There are some 800 permanent staff and a further 500 contractors working for Arya Sasol, making us a significant employer in the PSEEZ. There is a government initiative to maximize employment from local areas, which Arya Sasol fully supports. The local Iranian workforce is relatively inexperienced in petrochemical operations, as this is a relatively new industry to this part of the country. Therefore, sourcing experienced people for the industry is difficult unless you widen your search to the national population. Our strategy is to employ people from local areas wherever possible, but if the skills are not available we unfortunately have no other option but to recruit nationally. However, we have created a large number of training positions and apprenticeships within all disciplines of Arya Sasol, and these are designated for locals only. This gives locals the opportunity to gain experience and grow within Arya Sasol. In addition, we are also working with local universities on scholarships and related projects. Selected students are offered vocation work with Arya Sasol to gain experience in their chosen professions. All of these initiatives are coordinated with local government institutions in an effort to promote opportunities for local populace. I’m very pleased with the Iranian workforce. They’re young, well qualified, energetic, and eager to learn. That has to be a winning formula. We are also an accredited ISO 14001 facility. We are audited every year by an accredited external company and pass these audits with excellent results. Similarly to our values regarding the safety and health of our employees, Arya Sasol has also set world-class standards for our environmental compliance. While we face many challenges, especially with the current lack of a formal hazardous waste landfill facility in the PSEEZ, our air emissions are monitored by an independent accredited authority, and both our air emissions and water outfalls more than comply with Iranian legislative requirements. As I have mentioned before, ensuring the health and safety of our employees and conducting responsible operations within our environment are primary Arya Sasol values.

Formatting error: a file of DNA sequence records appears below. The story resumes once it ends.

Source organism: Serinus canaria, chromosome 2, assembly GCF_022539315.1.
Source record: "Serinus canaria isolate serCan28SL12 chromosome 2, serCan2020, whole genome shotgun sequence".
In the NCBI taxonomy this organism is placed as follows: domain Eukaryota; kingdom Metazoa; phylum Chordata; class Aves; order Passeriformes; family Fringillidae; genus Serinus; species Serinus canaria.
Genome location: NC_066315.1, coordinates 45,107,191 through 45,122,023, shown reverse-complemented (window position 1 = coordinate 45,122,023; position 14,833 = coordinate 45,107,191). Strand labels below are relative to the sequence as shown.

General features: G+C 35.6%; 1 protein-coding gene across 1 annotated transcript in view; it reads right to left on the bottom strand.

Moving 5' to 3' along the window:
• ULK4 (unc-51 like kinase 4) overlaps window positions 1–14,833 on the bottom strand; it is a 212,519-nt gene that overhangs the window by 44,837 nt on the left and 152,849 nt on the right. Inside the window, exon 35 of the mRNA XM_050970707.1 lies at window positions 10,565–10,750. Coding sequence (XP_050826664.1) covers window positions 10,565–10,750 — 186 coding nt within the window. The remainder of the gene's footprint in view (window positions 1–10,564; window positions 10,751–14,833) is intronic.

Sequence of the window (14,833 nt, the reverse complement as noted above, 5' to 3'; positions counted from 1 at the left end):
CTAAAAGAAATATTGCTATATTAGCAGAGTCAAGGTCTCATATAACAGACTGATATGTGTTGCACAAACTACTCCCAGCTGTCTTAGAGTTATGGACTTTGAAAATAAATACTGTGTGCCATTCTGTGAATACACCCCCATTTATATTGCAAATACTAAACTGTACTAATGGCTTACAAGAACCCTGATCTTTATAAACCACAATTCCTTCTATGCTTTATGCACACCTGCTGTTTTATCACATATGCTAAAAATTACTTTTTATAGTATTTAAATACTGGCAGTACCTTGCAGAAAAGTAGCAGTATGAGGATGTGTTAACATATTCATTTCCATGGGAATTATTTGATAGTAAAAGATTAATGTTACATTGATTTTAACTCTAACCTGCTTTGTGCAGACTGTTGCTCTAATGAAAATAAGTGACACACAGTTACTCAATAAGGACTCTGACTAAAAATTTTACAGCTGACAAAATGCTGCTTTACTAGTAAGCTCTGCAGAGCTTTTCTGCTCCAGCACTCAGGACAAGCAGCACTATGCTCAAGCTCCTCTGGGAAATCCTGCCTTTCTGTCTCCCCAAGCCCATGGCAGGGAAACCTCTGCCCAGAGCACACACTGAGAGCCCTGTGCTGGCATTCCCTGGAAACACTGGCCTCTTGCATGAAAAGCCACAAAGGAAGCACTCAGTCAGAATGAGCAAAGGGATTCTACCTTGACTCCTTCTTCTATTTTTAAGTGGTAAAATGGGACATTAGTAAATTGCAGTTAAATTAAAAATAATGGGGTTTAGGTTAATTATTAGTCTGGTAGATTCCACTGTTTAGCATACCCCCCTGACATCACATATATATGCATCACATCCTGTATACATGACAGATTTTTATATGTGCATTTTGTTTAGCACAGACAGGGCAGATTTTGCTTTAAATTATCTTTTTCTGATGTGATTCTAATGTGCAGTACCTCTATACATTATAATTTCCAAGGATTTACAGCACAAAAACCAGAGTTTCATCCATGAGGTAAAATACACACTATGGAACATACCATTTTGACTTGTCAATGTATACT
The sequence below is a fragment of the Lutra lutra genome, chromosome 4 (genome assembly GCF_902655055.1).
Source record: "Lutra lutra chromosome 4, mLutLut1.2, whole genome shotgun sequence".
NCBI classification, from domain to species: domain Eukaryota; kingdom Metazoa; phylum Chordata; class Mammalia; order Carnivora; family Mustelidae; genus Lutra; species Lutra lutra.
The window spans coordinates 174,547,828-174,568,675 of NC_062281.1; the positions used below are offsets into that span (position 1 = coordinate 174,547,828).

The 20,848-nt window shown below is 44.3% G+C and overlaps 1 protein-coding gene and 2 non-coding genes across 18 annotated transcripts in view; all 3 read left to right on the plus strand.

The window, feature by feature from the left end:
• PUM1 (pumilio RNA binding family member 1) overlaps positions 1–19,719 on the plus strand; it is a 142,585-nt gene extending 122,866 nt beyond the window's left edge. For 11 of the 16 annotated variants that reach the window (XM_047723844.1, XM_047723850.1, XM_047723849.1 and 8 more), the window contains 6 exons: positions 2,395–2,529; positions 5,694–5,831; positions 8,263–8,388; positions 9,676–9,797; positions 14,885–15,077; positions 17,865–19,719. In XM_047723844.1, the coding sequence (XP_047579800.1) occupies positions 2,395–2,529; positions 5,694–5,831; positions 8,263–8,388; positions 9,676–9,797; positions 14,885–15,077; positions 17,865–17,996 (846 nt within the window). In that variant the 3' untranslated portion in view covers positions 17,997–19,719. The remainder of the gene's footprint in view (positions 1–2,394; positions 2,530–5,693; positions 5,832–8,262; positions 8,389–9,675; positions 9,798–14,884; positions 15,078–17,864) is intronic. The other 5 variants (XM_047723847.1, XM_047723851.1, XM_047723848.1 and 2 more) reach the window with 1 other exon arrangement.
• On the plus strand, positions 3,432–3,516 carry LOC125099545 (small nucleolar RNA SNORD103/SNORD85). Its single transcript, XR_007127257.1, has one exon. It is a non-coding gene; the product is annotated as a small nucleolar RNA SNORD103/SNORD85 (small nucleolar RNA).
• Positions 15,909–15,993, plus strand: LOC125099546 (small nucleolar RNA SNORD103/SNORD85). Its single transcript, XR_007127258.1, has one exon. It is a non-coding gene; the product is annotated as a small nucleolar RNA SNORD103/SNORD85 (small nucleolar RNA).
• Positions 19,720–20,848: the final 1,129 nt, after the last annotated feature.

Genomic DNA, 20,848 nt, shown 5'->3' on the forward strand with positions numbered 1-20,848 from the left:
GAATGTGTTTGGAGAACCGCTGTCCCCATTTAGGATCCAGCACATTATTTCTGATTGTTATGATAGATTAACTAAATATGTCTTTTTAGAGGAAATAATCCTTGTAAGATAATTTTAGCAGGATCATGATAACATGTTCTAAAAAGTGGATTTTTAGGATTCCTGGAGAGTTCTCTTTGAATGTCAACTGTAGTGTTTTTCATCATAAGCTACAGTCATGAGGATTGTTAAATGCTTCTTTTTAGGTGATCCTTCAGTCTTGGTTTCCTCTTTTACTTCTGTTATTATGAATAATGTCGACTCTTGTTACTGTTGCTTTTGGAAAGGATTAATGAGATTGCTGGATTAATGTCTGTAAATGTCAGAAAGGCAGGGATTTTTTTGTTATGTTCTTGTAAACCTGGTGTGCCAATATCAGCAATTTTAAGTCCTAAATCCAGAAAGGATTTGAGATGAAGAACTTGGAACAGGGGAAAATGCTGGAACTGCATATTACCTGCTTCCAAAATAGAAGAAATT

How would you assess the quality of your materials vis-à-vis your competitors in Iran?
It is hard to answer this question as we export all of our products. Therefore in theory our competitors are all the other global and national polymer manufacturers. As a brand ASPC polymers are highly respected in the regions they are sold. This is due to the combined efforts of the operations and the off-takers to ensure product quality, grade planning and logistics sales and marketing are all focused to meet the customer’s expectations. There are large Middle Eastern capacity additions planned, under construction, or about to commence production, and so it is important for Arya Sasol to continuously monitor the quality, grade range, and packaging offer of its products in order to ensure that we remain competitive. Our capital spend is thus focused on improving these and productivity.
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© The Business Year - July 2012